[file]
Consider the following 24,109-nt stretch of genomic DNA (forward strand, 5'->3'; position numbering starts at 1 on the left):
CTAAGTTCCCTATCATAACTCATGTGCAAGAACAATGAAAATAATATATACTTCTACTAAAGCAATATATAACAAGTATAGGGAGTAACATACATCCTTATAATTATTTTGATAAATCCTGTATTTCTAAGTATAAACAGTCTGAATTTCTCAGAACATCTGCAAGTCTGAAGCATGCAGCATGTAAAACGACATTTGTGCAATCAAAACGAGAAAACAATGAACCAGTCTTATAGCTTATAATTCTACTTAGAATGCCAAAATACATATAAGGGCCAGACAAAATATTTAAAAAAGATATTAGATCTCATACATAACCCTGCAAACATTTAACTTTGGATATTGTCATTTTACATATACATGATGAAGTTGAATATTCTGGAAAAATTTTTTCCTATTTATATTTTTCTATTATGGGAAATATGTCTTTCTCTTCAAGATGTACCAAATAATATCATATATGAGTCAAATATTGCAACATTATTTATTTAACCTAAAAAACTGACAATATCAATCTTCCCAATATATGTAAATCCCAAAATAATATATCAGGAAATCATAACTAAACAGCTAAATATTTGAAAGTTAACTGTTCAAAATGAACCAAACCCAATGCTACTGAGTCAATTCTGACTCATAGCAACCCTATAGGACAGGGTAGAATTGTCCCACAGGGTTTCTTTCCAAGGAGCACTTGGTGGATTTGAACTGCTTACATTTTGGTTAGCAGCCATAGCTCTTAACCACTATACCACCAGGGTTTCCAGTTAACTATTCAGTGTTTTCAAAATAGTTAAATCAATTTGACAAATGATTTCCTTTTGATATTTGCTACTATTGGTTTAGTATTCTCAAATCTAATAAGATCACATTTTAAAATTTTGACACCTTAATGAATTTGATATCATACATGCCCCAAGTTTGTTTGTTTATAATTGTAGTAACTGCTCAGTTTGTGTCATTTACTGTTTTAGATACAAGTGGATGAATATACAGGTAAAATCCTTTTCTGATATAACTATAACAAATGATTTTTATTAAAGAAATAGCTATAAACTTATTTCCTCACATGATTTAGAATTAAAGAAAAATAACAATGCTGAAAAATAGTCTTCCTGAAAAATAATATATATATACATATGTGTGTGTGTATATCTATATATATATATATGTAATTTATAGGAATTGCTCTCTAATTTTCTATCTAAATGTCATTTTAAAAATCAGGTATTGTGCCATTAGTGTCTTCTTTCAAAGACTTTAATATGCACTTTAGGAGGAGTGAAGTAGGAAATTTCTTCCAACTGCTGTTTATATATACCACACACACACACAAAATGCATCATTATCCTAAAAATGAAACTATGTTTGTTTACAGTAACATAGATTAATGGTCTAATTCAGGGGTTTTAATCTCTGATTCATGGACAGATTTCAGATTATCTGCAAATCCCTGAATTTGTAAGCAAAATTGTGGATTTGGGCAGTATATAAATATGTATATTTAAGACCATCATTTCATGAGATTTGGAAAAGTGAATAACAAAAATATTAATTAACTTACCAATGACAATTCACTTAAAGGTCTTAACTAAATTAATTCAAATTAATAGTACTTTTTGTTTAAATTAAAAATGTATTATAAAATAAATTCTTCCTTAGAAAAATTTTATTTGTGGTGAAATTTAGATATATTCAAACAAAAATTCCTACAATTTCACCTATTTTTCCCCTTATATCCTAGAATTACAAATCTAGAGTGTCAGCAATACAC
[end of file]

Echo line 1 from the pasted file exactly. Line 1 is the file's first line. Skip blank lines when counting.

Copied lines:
Consider the following 24,109-nt stretch of genomic DNA (forward strand, 5'->3'; position numbering starts at 1 on the left):